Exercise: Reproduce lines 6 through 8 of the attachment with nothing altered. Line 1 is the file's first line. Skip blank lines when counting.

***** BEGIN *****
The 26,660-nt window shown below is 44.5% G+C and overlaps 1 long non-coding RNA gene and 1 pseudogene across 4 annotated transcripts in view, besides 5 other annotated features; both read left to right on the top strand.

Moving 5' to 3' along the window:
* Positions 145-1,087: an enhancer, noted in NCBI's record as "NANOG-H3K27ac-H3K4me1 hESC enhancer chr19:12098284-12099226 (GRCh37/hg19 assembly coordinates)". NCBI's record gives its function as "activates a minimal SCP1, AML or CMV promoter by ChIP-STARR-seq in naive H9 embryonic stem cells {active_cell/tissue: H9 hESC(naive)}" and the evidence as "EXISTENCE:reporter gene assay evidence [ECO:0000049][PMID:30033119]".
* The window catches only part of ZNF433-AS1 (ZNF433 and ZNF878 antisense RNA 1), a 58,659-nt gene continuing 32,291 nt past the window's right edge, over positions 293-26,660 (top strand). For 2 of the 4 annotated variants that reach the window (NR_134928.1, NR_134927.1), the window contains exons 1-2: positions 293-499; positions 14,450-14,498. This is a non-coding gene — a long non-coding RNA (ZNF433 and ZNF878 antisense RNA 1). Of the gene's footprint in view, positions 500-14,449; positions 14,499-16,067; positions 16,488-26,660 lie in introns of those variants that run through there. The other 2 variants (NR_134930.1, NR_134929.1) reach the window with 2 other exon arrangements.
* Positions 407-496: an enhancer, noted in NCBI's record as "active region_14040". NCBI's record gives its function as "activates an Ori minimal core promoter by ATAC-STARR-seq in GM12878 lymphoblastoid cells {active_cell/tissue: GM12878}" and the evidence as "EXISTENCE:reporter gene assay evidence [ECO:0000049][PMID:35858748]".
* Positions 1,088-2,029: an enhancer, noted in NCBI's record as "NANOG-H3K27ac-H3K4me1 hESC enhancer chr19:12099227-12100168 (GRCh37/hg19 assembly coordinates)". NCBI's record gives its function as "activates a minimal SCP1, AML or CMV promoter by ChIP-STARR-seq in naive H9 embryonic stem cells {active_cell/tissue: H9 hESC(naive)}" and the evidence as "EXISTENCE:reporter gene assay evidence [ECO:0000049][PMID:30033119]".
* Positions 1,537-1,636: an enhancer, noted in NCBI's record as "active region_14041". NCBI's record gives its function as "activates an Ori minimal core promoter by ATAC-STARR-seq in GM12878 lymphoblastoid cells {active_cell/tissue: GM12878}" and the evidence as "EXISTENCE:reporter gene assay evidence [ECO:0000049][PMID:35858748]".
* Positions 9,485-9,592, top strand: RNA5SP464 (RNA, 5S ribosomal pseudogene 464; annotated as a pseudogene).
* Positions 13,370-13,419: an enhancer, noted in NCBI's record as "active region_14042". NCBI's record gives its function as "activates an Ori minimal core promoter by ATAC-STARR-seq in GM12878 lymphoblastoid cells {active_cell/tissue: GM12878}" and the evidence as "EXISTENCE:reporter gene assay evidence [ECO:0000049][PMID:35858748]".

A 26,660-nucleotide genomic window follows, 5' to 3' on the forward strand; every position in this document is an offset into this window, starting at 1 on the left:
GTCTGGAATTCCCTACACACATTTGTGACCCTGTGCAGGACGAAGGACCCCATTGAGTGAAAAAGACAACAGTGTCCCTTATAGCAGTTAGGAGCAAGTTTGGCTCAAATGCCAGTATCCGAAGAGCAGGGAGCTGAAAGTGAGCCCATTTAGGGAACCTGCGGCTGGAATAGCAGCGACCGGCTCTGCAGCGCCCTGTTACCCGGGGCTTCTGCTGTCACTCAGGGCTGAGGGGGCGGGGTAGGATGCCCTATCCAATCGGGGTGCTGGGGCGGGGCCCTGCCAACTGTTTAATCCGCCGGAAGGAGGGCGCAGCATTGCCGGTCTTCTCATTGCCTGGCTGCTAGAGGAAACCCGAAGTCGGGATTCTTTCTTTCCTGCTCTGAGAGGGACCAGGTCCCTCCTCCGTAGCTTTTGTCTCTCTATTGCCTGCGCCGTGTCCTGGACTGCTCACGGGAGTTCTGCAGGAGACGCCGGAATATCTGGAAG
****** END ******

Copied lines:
* Positions 1,088-2,029: an enhancer, noted in NCBI's record as "NANOG-H3K27ac-H3K4me1 hESC enhancer chr19:12099227-12100168 (GRCh37/hg19 assembly coordinates)". NCBI's record gives its function as "activates a minimal SCP1, AML or CMV promoter by ChIP-STARR-seq in naive H9 embryonic stem cells {active_cell/tissue: H9 hESC(naive)}" and the evidence as "EXISTENCE:reporter gene assay evidence [ECO:0000049][PMID:30033119]".
* Positions 1,537-1,636: an enhancer, noted in NCBI's record as "active region_14041". NCBI's record gives its function as "activates an Ori minimal core promoter by ATAC-STARR-seq in GM12878 lymphoblastoid cells {active_cell/tissue: GM12878}" and the evidence as "EXISTENCE:reporter gene assay evidence [ECO:0000049][PMID:35858748]".
* Positions 9,485-9,592, top strand: RNA5SP464 (RNA, 5S ribosomal pseudogene 464; annotated as a pseudogene).